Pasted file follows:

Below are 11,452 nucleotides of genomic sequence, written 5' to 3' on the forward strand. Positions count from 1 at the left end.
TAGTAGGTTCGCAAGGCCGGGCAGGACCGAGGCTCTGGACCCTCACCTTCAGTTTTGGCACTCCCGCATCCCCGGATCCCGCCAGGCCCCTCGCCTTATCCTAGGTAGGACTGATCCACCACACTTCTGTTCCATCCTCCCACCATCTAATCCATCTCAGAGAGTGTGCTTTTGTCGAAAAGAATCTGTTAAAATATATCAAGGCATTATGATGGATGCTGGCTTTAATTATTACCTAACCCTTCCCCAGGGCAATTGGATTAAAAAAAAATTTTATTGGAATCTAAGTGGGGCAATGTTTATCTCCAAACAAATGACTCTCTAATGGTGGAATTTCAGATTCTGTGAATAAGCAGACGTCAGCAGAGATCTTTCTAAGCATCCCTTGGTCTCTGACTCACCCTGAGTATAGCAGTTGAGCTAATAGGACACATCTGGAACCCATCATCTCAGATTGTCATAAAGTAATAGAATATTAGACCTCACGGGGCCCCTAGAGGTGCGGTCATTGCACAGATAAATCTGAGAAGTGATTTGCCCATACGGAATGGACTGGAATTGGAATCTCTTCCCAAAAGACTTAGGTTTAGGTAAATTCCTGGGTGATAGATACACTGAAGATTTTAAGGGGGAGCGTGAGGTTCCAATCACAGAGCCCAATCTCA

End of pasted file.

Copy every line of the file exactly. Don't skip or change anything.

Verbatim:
Below are 11,452 nucleotides of genomic sequence, written 5' to 3' on the forward strand. Positions count from 1 at the left end.
TAGTAGGTTCGCAAGGCCGGGCAGGACCGAGGCTCTGGACCCTCACCTTCAGTTTTGGCACTCCCGCATCCCCGGATCCCGCCAGGCCCCTCGCCTTATCCTAGGTAGGACTGATCCACCACACTTCTGTTCCATCCTCCCACCATCTAATCCATCTCAGAGAGTGTGCTTTTGTCGAAAAGAATCTGTTAAAATATATCAAGGCATTATGATGGATGCTGGCTTTAATTATTACCTAACCCTTCCCCAGGGCAATTGGATTAAAAAAAAATTTTATTGGAATCTAAGTGGGGCAATGTTTATCTCCAAACAAATGACTCTCTAATGGTGGAATTTCAGATTCTGTGAATAAGCAGACGTCAGCAGAGATCTTTCTAAGCATCCCTTGGTCTCTGACTCACCCTGAGTATAGCAGTTGAGCTAATAGGACACATCTGGAACCCATCATCTCAGATTGTCATAAAGTAATAGAATATTAGACCTCACGGGGCCCCTAGAGGTGCGGTCATTGCACAGATAAATCTGAGAAGTGATTTGCCCATACGGAATGGACTGGAATTGGAATCTCTTCCCAAAAGACTTAGGTTTAGGTAAATTCCTGGGTGATAGATACACTGAAGATTTTAAGGGGGAGCGTGAGGTTCCAATCACAGAGCCCAATCTCA